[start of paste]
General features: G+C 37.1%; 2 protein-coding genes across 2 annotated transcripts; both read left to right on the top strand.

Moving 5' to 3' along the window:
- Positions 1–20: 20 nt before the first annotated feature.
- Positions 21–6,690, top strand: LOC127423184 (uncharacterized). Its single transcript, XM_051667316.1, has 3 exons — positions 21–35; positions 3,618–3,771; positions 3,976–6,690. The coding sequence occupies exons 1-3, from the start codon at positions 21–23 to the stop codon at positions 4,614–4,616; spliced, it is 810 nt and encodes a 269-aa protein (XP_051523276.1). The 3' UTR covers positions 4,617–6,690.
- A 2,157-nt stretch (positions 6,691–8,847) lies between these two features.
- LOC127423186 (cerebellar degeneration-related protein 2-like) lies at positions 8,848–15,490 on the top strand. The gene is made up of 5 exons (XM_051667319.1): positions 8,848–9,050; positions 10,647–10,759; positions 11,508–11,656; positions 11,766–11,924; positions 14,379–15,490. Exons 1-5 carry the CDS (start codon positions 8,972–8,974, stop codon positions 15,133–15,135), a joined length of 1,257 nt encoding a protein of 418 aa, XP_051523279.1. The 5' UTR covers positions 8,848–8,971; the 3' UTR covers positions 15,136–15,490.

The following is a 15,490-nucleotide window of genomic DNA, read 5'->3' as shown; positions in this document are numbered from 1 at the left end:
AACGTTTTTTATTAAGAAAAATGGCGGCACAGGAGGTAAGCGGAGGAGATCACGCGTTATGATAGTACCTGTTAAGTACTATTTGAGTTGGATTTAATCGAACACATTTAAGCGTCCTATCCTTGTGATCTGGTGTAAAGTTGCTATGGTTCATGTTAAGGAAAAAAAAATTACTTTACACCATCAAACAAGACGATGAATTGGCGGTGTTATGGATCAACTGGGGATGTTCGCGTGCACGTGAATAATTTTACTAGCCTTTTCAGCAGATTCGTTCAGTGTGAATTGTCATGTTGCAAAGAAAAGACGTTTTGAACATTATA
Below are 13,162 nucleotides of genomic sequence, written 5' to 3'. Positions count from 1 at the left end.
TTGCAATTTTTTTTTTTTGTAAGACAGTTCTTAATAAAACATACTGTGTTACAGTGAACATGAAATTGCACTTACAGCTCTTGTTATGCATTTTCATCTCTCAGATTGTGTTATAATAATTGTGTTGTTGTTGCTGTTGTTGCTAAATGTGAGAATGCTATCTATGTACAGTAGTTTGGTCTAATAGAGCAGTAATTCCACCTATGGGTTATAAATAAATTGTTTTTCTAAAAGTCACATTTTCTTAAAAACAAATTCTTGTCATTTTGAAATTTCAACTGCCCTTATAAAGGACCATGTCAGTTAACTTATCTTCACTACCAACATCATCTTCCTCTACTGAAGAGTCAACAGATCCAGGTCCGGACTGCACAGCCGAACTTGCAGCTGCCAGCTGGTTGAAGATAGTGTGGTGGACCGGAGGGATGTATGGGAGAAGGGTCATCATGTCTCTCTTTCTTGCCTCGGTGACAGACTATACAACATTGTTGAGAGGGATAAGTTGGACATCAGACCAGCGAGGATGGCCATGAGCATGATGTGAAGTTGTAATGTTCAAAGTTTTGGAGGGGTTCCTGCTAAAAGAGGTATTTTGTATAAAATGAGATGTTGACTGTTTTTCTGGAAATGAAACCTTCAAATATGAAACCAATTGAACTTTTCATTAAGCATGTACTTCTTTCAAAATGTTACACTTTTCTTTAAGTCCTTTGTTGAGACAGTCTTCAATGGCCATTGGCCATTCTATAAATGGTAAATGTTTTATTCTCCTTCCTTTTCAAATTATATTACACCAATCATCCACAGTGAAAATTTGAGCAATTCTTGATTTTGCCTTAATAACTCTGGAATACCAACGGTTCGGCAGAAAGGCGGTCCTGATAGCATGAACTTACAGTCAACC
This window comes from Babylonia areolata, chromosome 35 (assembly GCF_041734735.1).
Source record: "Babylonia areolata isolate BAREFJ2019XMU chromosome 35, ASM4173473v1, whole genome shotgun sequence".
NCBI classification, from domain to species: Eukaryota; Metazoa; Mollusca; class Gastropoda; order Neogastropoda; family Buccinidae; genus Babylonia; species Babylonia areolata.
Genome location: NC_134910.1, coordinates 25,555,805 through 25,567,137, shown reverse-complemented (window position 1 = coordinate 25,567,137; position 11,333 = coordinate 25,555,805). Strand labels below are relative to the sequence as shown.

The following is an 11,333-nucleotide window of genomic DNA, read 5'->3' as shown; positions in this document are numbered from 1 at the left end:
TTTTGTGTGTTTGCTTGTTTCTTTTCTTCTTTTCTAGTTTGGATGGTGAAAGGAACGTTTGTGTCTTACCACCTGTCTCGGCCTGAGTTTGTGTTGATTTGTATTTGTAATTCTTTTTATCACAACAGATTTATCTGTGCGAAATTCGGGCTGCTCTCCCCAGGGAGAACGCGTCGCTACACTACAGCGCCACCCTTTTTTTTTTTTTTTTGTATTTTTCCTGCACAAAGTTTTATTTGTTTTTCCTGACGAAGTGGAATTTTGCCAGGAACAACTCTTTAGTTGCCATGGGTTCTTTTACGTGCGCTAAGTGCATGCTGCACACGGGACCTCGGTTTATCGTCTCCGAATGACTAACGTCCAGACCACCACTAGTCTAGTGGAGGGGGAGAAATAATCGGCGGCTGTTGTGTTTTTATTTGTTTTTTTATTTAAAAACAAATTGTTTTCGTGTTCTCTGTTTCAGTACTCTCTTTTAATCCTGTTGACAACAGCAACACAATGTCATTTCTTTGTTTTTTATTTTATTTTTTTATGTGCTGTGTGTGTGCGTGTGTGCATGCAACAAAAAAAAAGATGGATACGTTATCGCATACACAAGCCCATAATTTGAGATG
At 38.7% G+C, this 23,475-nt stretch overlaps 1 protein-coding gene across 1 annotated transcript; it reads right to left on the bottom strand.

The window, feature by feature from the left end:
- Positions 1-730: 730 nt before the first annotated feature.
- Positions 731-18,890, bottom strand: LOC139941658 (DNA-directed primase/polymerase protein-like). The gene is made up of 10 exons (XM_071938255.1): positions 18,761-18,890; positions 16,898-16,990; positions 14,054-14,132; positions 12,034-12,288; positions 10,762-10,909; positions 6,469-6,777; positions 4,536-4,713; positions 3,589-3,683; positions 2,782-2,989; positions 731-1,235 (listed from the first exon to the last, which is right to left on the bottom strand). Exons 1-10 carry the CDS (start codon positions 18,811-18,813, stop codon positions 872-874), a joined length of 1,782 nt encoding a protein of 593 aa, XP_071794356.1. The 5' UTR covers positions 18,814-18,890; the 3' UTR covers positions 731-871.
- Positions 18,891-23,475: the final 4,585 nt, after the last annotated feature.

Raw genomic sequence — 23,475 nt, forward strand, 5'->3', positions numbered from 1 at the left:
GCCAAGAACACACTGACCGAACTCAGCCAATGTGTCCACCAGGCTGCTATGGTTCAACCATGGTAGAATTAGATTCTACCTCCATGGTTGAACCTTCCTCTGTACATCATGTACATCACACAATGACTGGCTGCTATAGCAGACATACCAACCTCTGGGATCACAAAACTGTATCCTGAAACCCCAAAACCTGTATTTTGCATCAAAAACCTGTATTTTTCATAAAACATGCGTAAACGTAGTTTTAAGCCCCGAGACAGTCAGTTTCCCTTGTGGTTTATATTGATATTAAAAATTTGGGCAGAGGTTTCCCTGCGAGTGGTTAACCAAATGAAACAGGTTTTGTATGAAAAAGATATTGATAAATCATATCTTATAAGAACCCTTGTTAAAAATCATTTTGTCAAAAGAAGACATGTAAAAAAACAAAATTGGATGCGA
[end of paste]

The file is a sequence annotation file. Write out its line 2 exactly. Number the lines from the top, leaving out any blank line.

Moving 5' to 3' along the window: